Voting districts around Orange County are bracing themselves for a complicated next few months.

While the pandemic disrupted most of everyday life, it also delayed the collection of census data. That means the U.S. Census Bureau wasn’t able to finish collecting its raw data until Oct. 2020. Now, local municipalities are stuck waiting to redraw the lines. That has delayed registration deadlines and could complicate campaigns for candidates considering a run.

What You Need To Know

  • Municipalities around the state are preparing to redraw voting lines in cities, counties, school boards and every other voting district across the state

  • Political consultant Tab Berg said big-money candidates would be prepared, but down-ballot candidates in city council races and similar elections may struggle

  • Redistricting is expected to be complete by December or possibly mid-January

  • California will lose a congressional seat for the first time

Candidates who ran for one seat last year may not be eligible for the same position in 2022. But no one will know until new districts are drawn. 

California’s citizen redistricting commission voted unanimously this month to ask the state’s Supreme Court to allow the panel two extra weeks to draw political maps, which would give them until Jan. 14, 2022, to finalize the process.

Until the court weighs in, local registrar of voters’ offices are keeping an eye on the state legislature for directives.

Sacramento political consultant Tab Berg said it could be first-time candidates who suffer.

“If you’re running in a congressional seat, you don’t really know where you’re running,” he said.

Now, as the political universe focuses on the 2022 midterm elections, political players are starting to game plan for what mayhem delays will cause.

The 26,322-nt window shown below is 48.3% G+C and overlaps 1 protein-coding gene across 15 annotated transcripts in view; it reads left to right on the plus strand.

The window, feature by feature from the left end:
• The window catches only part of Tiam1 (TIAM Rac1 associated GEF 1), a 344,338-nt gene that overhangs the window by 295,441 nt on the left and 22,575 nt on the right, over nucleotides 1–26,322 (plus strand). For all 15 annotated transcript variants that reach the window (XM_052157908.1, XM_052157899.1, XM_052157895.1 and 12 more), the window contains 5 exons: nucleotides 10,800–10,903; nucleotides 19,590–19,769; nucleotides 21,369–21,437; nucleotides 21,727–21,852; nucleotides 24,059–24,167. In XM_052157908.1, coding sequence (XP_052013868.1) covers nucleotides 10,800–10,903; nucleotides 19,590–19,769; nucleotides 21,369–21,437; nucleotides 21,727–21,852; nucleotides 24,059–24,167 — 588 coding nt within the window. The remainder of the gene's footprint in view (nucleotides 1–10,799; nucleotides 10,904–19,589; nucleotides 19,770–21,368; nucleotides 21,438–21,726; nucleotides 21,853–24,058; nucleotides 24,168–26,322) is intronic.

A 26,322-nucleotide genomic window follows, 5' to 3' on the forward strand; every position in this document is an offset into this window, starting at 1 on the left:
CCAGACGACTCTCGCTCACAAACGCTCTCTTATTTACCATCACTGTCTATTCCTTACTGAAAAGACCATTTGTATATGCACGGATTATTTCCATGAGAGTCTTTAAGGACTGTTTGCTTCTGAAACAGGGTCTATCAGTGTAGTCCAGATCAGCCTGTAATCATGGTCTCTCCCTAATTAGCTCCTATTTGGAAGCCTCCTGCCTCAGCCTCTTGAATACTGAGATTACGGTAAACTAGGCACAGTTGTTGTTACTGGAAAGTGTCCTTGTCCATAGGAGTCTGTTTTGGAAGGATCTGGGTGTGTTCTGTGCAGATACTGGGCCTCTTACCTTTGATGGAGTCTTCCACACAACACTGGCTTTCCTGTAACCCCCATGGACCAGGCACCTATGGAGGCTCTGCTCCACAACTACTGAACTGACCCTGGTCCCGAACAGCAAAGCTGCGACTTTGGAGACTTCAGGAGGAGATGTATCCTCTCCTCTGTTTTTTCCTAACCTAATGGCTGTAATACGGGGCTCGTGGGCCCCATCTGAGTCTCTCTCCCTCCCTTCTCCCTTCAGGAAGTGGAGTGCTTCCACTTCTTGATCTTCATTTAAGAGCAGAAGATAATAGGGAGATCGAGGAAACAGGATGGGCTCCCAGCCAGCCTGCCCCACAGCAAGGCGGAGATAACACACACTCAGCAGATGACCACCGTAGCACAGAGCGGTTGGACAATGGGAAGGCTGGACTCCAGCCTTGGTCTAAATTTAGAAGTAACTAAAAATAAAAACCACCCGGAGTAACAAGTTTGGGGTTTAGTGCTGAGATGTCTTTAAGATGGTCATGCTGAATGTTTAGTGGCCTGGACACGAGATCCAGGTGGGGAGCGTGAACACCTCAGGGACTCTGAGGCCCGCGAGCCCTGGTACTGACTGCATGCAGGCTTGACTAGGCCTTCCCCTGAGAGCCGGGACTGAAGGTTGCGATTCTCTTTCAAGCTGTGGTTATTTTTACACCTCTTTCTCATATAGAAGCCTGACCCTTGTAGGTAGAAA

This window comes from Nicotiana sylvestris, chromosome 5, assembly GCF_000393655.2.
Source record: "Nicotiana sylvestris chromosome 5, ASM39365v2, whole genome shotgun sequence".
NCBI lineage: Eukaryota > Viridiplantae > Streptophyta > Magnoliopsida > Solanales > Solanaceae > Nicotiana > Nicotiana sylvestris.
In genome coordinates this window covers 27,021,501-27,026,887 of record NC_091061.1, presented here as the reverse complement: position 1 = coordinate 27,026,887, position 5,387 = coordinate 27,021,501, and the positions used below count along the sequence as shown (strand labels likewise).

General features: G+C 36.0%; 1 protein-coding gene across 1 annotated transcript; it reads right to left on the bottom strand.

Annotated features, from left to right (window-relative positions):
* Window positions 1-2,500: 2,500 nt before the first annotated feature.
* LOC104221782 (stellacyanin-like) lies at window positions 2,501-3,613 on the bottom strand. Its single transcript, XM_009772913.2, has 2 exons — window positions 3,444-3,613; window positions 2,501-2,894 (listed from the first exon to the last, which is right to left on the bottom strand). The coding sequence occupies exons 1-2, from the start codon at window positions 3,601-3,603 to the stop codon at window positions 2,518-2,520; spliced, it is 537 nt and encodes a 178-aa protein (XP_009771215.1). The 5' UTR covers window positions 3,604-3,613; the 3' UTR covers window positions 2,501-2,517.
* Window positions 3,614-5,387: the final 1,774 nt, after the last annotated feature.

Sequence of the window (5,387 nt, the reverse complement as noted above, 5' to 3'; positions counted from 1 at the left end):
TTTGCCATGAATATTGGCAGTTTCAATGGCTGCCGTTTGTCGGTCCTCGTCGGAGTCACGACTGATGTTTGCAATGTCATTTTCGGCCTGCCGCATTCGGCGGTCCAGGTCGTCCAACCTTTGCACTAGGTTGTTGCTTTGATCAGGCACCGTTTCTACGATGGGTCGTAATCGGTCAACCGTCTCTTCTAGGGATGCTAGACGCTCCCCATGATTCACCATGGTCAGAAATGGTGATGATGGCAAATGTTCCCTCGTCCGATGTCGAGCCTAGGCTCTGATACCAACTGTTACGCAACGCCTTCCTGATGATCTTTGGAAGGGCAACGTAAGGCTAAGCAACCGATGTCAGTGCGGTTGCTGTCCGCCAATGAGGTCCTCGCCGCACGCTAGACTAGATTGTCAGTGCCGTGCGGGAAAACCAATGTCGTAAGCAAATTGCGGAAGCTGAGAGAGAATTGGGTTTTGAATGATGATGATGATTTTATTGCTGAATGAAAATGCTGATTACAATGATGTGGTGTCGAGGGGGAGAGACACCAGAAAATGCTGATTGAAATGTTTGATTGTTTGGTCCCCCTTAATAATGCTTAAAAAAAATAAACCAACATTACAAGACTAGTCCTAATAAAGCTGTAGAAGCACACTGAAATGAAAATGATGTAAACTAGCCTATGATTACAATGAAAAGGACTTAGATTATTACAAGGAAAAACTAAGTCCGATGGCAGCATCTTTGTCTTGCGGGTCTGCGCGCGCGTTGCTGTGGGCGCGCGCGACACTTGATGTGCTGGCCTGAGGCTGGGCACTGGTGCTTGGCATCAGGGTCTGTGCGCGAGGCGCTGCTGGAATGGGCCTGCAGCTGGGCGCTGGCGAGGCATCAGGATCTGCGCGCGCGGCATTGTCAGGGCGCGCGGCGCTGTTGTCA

The U.S. Census, conducted every 10 years, establishes population numbers and other demographic markers. California, for instance, is expected to lose a congressional seat for the first time in its history, marginally reducing its electoral power from 53 to 52.

California is mostly exempt from the political concerns of other states where redistricting is conducted by state legislatures. The state has an independent committee designed to be nonpartisan. However, the Orange County Board of Supervisors is responsible for drawing its voting districts.  

“Uncertainty breeds a certain paranoia which usually results in special interests pouring money in,” Berg said.

The 2020 presidential election saw a historic jump in donations and independent spending. Berg think’s the doubt around 2022 could force lots more donations than is typical of a midterm election.

The midterm elections are sure to feature numerous, hard-fought congressional races, including a few in Orange County. Rep. Katie Porter, D-Irvine, represents one of the most populated districts in the state. How redistricting will impact her race won’t be clear until refined census data, arriving this fall, is sorted through. And Republicans are sure to show out in force to vote.

Most top-flight congressional candidates are sure to be well funded enough to endure the complications of an odd year at the polls. Berg said it would be the down-ballot candidates running for school board or city council who may not have the money to run a truncated campaign effectively.

Democrats have only a narrow lead in the House of Representatives and control 50 seats in the Senate because Vice President Kamala Harris casts the tie-breaking vote.

“There is a big push by Republicans, and they will claw and fight for any resources they can from any independent group, to take back both houses,” said Adam Probolsky, a pollster and owner of Probolsky Research.